With regional variations, most of mainland Southeast Asia experiences a rainy season or western monsoon period from around early May through to late September. During this period, the tourist traffic in much of Southeast Asia is down to a trickle. Often there are discounts to be had from airlines and tour operators, including All Points East! The image of all day every day rain is completely false; typically tropical rain falls in short sharp bursts so often humidity will build up during the day resulting in an afternoon or evening downpour. Some of these tropical storms can be spectacular but rarely long and often only mean sheltering in the nearest cafe for an hour or so until the rain stops. Landscapes will be lush and green, rivers and waterfalls at their most spectacular and the fauna too is more active and plentiful; nature comes alive so to speak!
Is tipping customary in Thailand?
Tipping is discretionary. People always appreciate a gesture for their hard work and dedication but staff are paid and don’t rely on tips. It’s hard to give a guideline before a tour as it does depend on the group size. The tour leaders don’t collect money for tips but are happy to advise. ~What often works well is if the group appoint someone to collect and distribute tips on behalf of the whole group.
How do I pay for the holiday, and is there a surcharge for credit cards?
We ask you to pay a 10% deposit upon booking your holiday with the balance being due 60 days prior to departure. There is no surcharge for paying by credit card. There is no charge for debit cards. We accept most major credit cards including American Express.
Are there any mandatory or recommended vaccines for Thailand visitors?
What inoculations do I need? For most of Southeast Asia, there are no compulsory inoculations – however, Hep A, Polio, Typhoid and Tetanus are recommended. If you are considering antimalarials we recommend you consult a health professional, but whatever you do or don’t do about antimalarials, we recommend a 50% DEET based insect repellent. A useful resource is this travel health link.
If we book flights through you, which airlines do you use?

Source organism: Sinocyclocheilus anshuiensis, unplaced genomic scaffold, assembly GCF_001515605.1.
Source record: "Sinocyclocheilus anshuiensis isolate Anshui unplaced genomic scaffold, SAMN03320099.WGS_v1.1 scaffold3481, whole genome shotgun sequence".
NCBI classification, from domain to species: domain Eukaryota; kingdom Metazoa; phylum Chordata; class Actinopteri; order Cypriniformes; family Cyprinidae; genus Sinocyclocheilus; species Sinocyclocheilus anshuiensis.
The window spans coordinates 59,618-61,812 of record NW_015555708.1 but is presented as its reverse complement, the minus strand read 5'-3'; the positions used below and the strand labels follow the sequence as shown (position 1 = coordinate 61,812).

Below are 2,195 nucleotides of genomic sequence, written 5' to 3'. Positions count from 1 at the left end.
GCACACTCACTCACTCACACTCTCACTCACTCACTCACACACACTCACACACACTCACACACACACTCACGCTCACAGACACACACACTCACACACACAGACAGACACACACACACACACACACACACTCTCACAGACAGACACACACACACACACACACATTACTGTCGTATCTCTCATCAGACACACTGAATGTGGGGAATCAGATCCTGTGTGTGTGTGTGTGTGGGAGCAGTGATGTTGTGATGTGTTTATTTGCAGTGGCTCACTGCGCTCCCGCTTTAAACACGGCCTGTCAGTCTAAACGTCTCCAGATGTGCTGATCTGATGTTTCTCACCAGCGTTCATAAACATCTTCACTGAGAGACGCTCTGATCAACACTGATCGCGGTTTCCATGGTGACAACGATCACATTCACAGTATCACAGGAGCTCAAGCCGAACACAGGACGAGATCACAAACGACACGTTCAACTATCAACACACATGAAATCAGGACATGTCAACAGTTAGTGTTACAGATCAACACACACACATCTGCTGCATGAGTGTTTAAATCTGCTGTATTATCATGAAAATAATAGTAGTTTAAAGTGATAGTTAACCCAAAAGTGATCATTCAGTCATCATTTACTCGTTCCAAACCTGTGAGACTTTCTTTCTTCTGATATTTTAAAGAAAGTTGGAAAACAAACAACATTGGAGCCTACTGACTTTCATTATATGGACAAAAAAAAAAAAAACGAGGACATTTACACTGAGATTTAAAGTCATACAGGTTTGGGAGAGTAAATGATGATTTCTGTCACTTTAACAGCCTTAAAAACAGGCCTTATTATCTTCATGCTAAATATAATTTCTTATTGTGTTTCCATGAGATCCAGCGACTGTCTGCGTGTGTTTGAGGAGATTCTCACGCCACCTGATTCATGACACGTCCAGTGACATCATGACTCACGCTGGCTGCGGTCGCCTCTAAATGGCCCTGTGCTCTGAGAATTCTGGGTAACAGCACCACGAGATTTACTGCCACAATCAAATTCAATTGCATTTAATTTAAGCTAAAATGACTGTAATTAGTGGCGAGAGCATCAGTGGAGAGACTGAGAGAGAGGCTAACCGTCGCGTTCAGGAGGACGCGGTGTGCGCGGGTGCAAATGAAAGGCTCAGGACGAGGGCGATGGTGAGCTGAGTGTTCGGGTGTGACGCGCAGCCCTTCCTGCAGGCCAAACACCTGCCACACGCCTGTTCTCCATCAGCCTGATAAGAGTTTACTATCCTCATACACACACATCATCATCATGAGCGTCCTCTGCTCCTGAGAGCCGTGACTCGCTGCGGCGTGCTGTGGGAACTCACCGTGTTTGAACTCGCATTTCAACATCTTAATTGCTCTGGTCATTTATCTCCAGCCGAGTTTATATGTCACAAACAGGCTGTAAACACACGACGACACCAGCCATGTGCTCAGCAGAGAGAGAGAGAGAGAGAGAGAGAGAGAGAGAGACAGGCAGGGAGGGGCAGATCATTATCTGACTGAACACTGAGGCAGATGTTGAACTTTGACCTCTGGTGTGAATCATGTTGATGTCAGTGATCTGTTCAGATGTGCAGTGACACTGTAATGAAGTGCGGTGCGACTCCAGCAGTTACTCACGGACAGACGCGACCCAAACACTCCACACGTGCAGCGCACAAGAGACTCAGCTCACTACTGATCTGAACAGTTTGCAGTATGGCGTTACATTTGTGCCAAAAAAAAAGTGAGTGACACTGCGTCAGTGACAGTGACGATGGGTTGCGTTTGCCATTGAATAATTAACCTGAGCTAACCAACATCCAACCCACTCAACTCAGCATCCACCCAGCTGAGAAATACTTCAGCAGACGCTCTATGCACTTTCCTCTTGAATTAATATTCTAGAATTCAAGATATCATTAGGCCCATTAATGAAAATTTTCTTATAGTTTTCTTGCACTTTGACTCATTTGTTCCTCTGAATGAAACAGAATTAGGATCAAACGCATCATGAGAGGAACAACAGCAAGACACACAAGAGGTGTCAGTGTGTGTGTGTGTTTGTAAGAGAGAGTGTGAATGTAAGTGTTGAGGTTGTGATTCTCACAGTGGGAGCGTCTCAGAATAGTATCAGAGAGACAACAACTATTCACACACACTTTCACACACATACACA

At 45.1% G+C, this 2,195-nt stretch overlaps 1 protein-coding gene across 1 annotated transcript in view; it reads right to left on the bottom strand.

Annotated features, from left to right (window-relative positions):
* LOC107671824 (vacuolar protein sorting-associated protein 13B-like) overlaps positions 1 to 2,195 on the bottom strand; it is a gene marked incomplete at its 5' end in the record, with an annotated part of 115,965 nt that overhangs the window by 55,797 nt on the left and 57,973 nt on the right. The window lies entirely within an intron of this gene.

We are happy to book your flights from the UK to Cambodia. There are no direct flights but we can offer a wide range of options, from regional airports as well as London using most major airlines – most often Thai, Emirates and Qatar. Prices on the website are a guideline and we find the best prices and routes for you. Upgrades to Premium Economy or Business class are available.
Do you recommend your tours for people travelling on their own?
Our small group tours make ideal holidays for solo travellers. Small fully escorted groups, eating together family style, no compulsory single supplements all go towards making you feel like you are travelling with a group of friends. If you don’t want to share then ask about single room supplements.
Packing light is a virtue, it'll make getting around easier and gives you room for souvenirs and the special things you find along the way. Packing "as little as possible" doesn't mean you have to forego comfort and any items you may forget are usually available locally for a fraction of the price.
What to Bring
Here is our list of what to pack based on our experience travelling in Thailand...
- Day pack/small pack Sufficient to carry water, sun block, camera etc
- Suitcase/Bag Any smallish bag that can be easily carried over short distances.
- Waterproof bag*Opt Useful for boat trips etc if you want to carry cameras etc
- Hat Cheaply available locally
- Light hiking boots or sandals Note trekking often involves wading through streams so something waterproof is useful.
- Light waterproofs*Opt Useful for rainy season – but remember it’s still hot. Easily purchased locally
- Lightweight cotton clothes Long sleeves for evenings are useful. Nights may get cool during winter
- Swimming costume*Opt Some hotels have pools.
- Towel*Opt Towels are provided for use in all hotels and guesthouses
- Warm clothes (e.g. Fleece)*Opt Necessary at certain times of year – it can be cool in the mountains during winter (Dec to Feb)
- Umbrella*Opt Small umbrella can be useful
- Sarong*Opt Useful multifunctional item, widely available locally
- Inoculations The World Health Organisation recommends Hep A, Polio, Typhoid and Tetanus. Yellow fever is required if coming from an infected area www.fitfortravel.nhs.uk is a useful resource.
- Anti-malaria drugs*Opt If you are considering taking them or require further information consult a specialist
- Basic medical kit*Opt Tour leaders will carry one and you will never be far away from a pharmacy so basic is the operative word.
- Mosquito repellent*Opt Containing DEET.
- Guide book*Opt Please bear in mind that even the most recent copy is still a minimum of 1 year out of date
- Mobile phone*Opt Refillable SIM cards can be purchased locally. For roaming and 3G check with your local provider. Internet access can easily be found in larger towns and cities.
- Multi-plug adapter*Opt A general multi-plug is useful, easily purchased at your departure airport. Sockets can vary from hotel to hotel.
- Passport Valid for at least 6 months after date of return (UK info only – other nationalities please consult your passport authorities)
What NOT to Bring
There are somethings you just don't need to worry about when travelling in Thailand...
- Film/Camera equipment Most common film types and brands are widely available as are batteries, digital camera cards etc.